The hypothesis that in groups of permanent parasites the classification of the parasites corresponds directly with the natural relationships of their hosts. For example, closely related species of mammals are generally parasitized by closely related species of lice. The rule is based on the assumption that the intimate associations of parasites with their hosts necessitate that they evolve and speciate in harmony with their hosts. As a result of this coevolution, speciation and patterns of divergence in host taxa are paralleled by their parasites. An underlying assumption of the Fahrenholz rule is that there is no dispersal of parasites between unrelated hosts. The eponym honors the German entomologist, Heinrich Fahrenholz, who formulated the concept. See resource tracking.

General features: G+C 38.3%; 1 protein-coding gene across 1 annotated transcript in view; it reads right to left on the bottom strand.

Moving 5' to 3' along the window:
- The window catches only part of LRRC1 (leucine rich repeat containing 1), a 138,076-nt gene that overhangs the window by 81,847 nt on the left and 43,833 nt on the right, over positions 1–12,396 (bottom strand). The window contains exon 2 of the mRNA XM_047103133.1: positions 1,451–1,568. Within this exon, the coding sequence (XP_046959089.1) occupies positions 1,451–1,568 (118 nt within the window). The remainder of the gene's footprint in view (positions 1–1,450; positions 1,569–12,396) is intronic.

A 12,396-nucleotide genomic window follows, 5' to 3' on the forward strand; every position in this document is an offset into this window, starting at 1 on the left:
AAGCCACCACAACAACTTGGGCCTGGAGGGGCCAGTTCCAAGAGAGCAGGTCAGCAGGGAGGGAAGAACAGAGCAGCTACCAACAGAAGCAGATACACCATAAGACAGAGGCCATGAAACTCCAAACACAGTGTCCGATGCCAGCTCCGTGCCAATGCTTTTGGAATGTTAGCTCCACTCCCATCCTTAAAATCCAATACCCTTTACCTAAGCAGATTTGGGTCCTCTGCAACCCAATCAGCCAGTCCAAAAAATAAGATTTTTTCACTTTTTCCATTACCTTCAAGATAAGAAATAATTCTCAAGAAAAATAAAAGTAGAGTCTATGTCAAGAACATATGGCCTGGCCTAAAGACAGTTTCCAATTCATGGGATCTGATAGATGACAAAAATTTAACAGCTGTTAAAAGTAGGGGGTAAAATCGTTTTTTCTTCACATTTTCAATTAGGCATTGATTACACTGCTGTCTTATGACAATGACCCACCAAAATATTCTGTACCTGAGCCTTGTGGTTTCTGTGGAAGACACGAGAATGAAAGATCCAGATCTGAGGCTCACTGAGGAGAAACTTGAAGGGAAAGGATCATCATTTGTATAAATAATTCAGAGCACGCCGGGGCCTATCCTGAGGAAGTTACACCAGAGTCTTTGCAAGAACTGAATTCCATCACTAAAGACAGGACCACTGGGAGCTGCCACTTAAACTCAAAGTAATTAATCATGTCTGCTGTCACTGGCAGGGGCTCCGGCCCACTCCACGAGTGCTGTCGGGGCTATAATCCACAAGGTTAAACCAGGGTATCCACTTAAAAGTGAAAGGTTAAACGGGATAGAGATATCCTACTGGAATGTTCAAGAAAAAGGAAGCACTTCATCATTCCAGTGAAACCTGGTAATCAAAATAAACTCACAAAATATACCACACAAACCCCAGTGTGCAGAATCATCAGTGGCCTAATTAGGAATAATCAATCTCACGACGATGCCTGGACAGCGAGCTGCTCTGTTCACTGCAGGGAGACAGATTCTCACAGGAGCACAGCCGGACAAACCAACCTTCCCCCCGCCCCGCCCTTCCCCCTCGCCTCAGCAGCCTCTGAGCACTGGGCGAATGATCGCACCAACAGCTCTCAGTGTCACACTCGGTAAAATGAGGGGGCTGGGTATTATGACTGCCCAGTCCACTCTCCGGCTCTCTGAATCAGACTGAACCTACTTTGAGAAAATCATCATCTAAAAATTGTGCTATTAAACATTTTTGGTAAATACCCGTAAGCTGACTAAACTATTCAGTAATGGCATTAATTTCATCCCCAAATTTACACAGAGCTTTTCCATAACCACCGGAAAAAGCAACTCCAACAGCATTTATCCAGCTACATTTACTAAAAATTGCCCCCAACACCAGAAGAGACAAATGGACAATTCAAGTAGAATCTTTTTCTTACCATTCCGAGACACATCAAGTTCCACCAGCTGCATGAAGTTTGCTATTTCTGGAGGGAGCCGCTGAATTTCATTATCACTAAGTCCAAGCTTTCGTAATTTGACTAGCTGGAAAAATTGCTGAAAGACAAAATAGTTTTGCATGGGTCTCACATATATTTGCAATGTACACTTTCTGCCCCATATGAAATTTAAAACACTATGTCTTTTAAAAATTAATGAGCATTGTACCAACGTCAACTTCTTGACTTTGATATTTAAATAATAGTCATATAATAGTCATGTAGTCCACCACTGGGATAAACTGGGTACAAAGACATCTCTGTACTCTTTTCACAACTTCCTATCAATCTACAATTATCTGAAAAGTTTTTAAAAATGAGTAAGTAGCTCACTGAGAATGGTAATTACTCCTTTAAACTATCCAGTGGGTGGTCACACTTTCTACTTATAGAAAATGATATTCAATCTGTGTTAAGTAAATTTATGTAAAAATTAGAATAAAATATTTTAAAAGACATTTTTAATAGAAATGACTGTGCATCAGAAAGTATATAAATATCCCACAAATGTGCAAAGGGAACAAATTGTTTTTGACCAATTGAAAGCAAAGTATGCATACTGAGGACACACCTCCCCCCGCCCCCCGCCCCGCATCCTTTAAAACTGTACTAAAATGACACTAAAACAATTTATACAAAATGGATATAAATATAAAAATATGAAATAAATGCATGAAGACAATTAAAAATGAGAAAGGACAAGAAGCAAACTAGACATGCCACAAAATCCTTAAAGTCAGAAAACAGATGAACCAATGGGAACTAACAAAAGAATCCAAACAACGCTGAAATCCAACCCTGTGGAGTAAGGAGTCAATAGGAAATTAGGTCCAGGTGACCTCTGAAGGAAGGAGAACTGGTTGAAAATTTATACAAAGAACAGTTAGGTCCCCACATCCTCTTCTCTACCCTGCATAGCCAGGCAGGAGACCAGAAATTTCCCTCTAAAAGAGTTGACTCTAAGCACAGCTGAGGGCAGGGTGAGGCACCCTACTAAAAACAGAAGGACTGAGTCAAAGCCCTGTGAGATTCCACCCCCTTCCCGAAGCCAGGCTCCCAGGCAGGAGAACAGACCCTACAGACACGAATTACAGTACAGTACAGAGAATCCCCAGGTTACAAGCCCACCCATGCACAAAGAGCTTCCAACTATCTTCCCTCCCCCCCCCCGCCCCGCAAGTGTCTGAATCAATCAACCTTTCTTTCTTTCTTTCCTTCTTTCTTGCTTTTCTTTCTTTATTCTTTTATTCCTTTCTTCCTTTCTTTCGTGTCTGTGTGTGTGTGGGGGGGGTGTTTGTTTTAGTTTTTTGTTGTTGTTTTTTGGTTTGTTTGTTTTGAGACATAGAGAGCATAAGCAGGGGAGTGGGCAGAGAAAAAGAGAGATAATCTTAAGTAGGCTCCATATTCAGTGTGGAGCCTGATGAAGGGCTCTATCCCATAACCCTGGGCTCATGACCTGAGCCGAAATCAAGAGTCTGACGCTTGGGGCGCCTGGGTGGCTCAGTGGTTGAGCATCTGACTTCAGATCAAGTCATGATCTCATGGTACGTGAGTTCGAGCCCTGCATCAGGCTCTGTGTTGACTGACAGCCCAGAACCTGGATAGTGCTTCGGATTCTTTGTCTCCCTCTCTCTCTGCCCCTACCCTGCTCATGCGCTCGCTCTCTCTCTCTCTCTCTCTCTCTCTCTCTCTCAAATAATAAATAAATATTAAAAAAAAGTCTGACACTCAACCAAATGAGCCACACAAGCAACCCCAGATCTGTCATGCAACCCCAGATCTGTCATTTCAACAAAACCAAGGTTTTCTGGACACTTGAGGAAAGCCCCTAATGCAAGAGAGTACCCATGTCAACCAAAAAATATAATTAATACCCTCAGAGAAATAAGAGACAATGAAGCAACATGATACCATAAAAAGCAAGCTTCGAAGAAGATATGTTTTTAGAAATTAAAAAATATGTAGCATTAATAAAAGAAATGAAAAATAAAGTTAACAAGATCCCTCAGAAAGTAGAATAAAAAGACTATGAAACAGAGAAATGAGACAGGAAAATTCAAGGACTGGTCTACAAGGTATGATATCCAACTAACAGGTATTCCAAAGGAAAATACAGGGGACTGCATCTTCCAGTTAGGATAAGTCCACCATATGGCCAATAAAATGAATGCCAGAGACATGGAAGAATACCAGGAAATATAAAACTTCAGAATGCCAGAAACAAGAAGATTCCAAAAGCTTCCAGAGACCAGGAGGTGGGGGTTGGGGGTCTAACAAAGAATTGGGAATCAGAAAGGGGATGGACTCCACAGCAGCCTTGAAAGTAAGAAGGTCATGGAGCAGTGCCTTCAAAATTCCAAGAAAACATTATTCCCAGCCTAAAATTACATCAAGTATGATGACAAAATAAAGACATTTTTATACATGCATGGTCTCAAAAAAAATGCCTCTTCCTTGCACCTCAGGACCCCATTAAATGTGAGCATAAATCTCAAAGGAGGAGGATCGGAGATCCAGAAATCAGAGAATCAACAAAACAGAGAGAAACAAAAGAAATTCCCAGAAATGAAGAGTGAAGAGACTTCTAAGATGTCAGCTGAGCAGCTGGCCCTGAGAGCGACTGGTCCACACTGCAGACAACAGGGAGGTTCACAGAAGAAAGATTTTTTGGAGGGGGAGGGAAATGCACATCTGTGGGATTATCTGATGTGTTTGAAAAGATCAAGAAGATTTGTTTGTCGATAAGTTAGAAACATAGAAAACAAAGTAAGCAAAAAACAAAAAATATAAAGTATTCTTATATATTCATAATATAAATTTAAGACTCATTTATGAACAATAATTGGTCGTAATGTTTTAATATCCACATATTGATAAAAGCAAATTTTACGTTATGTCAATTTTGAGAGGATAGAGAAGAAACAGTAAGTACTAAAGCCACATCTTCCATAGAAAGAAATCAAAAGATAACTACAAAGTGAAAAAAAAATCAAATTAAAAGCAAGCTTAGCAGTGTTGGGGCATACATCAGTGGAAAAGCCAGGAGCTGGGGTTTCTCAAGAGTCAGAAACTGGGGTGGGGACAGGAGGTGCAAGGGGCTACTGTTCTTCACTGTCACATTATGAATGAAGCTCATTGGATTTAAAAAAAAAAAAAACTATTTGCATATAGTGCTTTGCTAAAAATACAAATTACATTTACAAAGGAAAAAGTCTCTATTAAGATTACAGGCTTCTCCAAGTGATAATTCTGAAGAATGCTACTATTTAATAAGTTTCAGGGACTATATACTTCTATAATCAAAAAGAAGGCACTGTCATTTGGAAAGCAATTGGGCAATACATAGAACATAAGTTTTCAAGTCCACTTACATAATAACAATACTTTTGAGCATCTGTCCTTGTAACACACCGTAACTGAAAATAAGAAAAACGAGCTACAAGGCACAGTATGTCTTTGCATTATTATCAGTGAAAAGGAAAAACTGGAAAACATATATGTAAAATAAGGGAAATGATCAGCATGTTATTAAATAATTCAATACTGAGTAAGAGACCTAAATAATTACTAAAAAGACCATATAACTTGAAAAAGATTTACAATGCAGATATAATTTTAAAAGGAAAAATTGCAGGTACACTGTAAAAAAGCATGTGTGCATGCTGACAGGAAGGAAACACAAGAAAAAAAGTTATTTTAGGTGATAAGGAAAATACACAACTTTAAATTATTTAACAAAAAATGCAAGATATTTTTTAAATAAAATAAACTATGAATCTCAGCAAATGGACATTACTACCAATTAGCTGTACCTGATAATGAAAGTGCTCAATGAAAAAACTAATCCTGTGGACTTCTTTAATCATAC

Subjects: Genetics and Genomics.